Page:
Prayer Profile
The Hani of China

[IMAGE] More than 1.3 million Hani live in the Yunnan Province of southern China, along the boarders of Vietnam, Laos, and Burma. Although the exact origin of this tribal mountain group is not known, legends say that their nomadic ancestors gradually migrated south from a far away northern plain. Since their language is of the Tibeto-Burmese group, some believe that they originated in Tibet.

The Hani live in an area that is characterized by forested mountains, abundant rainfall, and rich soil. Hani farmers are noted for building tiered terraces along steep mountain slopes. Their small farming villages usually consist of 30 to 40 homes.

Centuries of isolation in the high mountain terrains have left the Hani socially and economically backward. Ten dialects of their native language, Hani, are spoken among them; however, they had no written language until 1949.

What are their lives like?
Among the Hani, the family unit is considered to be very important. Some aspects, however, differ from region to region. For instance, monogamy is the rule in some areas, while polygamy is practiced in others. "Family order" is both patriarchal and patrilineal, meaning that all male babies become part of the father's line, while females become part of the husband's. Male children are given names that are connected with their father's, but females are not.

The Hani are well known for their sincere hospitality. When a guest enters a Hani home, he is offered wine and strong tea. If he declines, the family will be highly offended; but if he drinks them, the host will generously serve him with the finest he has to offer.

The Hani celebrate several major festivals each year, the most notable being the New Year festival. This seven day event is celebrated at harvest time, which is during the tenth month. At noon on New Year's Day, an announcer throws three balls of blackened rice behind him to bid farewell to the old year. He then greets the new year by tossing three balls of white rice in front of him. Next, he pushes the ropes of a special swing and all of the people, regardless of sex or age, begin swinging. (They believe that this will ward off disaster and ensure a prosperous year.) That evening, the villagers stand around a bonfire eating, drinking, singing, and dancing. At midnight, the announcer cuts the frame of the swing down to signify the ending of the festival and the beginning of a new work year.

During times of celebration, the Hani still wear attractive tribal costumes of blue or black hand-woven and dyed cotton. The men wear distinctive jackets and turbans, while the women wear collarless blouses and special caps.

What are their beliefs?
Traditionally, Hani beliefs were a combination of animism, polytheism, and ancestor worship. Trees in the "holy hills" were believed to be their guardian spirits. Today, they still adhere to similar beliefs. They are very superstitious and view certain events, such as the birth of twins or handicapped children, as being unlucky. These children are killed, their parents banished, and their homes and possessions burned. They believe in the existence of many ruling spirits, such as spirits over heaven and earth, spirits that protect their villages, and evil spirits that bring diseases.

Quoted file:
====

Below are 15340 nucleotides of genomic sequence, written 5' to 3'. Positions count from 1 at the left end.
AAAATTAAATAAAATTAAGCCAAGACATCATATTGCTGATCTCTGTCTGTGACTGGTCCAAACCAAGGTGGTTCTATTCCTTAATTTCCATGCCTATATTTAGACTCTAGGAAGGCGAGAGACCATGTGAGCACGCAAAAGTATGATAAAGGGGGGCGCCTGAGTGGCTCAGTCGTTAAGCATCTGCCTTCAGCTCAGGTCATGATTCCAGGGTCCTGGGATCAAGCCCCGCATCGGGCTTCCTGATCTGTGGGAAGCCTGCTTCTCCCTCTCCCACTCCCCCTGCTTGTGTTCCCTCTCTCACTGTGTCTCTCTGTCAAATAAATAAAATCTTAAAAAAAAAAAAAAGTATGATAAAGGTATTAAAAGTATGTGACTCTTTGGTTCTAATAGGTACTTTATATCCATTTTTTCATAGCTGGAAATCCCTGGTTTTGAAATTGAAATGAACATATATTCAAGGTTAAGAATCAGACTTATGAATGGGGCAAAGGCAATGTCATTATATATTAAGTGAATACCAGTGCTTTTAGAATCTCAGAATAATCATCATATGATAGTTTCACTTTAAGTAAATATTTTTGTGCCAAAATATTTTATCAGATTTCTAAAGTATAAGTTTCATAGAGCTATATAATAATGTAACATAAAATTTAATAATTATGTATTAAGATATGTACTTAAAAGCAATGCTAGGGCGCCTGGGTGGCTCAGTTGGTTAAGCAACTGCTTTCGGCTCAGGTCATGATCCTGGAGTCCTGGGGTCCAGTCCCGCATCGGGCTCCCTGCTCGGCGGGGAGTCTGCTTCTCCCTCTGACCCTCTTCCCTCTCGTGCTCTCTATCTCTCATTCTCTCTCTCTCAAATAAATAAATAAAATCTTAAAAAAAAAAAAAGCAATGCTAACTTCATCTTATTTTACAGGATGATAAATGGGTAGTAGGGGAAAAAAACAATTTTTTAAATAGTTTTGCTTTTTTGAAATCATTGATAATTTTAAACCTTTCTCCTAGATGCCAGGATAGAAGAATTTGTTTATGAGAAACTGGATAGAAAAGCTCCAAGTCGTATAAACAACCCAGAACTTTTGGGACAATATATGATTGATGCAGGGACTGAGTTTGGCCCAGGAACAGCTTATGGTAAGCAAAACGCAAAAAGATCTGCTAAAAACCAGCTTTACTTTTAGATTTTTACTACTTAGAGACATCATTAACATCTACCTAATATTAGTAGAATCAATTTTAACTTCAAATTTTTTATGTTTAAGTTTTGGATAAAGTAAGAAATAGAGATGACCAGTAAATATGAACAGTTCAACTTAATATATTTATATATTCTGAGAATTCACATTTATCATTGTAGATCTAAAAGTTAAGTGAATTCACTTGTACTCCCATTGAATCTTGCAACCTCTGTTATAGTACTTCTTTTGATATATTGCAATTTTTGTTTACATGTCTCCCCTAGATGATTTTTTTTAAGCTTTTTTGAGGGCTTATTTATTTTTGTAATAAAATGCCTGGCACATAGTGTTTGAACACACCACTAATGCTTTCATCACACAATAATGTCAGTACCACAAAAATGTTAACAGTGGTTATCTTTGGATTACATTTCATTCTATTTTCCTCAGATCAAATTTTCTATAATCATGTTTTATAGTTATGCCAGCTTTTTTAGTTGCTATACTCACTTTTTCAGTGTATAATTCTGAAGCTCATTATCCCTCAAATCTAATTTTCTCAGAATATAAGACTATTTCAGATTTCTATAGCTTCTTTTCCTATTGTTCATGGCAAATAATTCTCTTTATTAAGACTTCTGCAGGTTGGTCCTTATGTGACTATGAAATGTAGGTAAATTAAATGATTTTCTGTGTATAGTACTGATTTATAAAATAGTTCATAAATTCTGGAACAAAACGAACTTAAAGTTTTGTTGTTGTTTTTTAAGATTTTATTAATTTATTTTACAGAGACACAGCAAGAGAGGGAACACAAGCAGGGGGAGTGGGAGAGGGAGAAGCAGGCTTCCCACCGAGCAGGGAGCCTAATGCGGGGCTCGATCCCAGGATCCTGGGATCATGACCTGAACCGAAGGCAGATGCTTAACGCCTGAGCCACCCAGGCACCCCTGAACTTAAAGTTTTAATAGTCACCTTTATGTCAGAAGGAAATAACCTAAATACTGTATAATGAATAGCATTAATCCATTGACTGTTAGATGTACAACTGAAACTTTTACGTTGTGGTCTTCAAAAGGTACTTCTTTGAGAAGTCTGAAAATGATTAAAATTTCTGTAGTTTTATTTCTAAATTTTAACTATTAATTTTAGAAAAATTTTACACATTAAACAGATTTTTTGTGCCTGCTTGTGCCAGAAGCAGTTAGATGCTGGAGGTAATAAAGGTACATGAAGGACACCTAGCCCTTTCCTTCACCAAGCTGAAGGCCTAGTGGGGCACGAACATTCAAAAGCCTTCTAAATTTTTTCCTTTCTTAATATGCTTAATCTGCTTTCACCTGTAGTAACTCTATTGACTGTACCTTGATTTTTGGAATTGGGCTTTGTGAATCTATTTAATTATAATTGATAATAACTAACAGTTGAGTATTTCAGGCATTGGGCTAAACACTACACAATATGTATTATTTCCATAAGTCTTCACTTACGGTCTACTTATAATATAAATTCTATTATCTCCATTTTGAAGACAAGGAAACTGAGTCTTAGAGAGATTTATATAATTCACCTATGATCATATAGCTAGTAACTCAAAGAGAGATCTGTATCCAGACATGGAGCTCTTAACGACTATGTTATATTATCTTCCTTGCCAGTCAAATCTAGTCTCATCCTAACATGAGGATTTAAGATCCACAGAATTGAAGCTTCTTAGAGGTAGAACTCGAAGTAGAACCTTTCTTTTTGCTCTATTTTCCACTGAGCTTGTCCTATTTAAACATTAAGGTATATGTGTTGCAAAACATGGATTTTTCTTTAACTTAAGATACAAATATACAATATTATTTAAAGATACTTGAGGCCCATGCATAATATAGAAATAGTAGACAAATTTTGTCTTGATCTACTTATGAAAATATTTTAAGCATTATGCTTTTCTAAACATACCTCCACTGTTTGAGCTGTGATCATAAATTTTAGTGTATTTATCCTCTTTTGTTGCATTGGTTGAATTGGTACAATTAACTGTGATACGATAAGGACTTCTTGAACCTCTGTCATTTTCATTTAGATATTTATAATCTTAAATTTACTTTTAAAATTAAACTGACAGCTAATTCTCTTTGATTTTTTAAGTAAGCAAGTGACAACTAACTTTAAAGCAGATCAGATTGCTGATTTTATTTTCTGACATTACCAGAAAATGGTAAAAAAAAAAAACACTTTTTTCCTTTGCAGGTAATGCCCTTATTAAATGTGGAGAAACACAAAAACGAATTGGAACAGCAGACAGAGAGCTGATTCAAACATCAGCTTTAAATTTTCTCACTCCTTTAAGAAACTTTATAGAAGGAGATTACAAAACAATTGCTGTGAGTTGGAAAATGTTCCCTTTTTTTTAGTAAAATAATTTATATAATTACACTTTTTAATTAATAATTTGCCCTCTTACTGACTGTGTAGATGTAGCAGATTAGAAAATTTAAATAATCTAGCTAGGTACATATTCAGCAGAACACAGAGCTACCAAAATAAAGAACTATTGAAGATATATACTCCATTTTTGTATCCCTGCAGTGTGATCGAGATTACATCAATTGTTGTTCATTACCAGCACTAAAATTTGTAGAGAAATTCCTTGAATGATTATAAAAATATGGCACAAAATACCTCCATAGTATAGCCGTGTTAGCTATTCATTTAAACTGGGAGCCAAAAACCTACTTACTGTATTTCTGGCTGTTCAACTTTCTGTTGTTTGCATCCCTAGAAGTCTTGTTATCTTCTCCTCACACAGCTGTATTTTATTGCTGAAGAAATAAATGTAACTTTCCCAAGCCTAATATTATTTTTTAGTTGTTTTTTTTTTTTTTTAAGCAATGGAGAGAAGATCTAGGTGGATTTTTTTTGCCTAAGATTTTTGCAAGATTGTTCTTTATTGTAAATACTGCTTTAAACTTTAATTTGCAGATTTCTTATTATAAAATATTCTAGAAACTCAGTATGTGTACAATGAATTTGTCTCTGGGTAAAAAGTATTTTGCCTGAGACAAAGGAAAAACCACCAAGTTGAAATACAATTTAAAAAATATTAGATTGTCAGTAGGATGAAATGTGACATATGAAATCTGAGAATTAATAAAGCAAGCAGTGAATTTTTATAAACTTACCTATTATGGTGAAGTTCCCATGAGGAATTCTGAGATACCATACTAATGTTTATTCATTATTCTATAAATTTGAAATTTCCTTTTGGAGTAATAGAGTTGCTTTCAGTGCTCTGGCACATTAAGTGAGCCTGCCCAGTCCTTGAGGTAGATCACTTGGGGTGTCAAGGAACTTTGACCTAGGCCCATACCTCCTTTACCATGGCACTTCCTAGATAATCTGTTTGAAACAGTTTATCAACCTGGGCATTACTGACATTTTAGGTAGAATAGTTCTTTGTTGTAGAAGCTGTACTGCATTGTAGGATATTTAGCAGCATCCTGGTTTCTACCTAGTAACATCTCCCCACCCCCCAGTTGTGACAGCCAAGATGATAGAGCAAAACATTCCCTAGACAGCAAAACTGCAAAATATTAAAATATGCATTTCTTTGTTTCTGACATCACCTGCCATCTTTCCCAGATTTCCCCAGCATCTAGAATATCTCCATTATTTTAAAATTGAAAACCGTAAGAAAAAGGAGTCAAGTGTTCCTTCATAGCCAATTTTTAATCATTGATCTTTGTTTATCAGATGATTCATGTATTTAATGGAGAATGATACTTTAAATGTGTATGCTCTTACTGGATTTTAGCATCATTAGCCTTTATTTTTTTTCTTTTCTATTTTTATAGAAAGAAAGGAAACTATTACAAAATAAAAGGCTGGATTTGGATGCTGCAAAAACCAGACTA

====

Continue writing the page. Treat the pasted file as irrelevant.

The Hani look to three major religious clergymen. The zuima is a male from the oldest household who directs all religious activities. The beima are males who perform magic and exorcisms. Male and female nima are in charge of making predictions and administering medicinal herbs.

What are their needs?
Since China's government strictly forbids Christianity, there is currently only one mission agency working among the Hani. The Bible and the Jesus film have not yet been translated into Hani, and there are no Christian broadcasts in their area. Given these facts, the Hani have very little chance of ever hearing the message of the Cross.

Prayer Points

  • Take authority over the spiritual principalities and powers that are keeping the Hani bound.
  • Ask the Lord to call people who are willing to go to China and share Christ with the Hani.
  • Pray that the doors of China will soon open to missionaries.
  • Ask God to strengthen and encourage the small number of Hani Christians.
  • Pray that the Lord will raise up loving Chinese Christians who have a burden to share the Gospel with the Hani.
  • Ask God to soften the hearts of the Hani towards the Gospel.
  • Pray for the Lord to call qualified linguists to translate the Bible into Hani.
  • Ask God to create a hunger within the hearts of the Hani to know the Truth.
  • Pray that a strong church will be raised up among the Hani by the year 2000.

See also the following Group:
The Hani of Vietnam

Latest estimates from the World Evangelization Research Center.


  • People name: Hani
  • Country: China
  • Their language: hani
  • Population: (1990) 1,255,500
    (1995) 1,327,200
    (2000) 1,396,100
  • Largest religion: Ethnic religionists 95.2%
  • Christians: 4.8%
  • Church members: 63,706
  • Scriptures in their own language: None
  • Jesus Film in their own language: None
  • Christian broadcasts in their own language: None
  • Mission agencies working among this people: 1
  • Persons who have heard the Gospel: 355,700 (26%) Those evangelized by local Christians: 143,300 (10%)
    Those evangelized from the outside: 212,400 (16%)
  • Persons who have never heard the Gospel: 971,500 (73%)
  • Country: China
  • Population: (1990) 1,135,043,400
    (1995) 1,199,901,200
    (2000) 1,262,195,800
  • Major peoples in size order: Han Chinese (Mandarin) 67.7%
    Han Chinese (Wu) 7.5%
    Han Chinese (Cantonese) 4.5%
  • Major religions: Nonreligious 55%
    Chinese folk-religionists 17%
    Atheists 12.7%
  • Number of denominations: 42

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Bethany World Prayer Center

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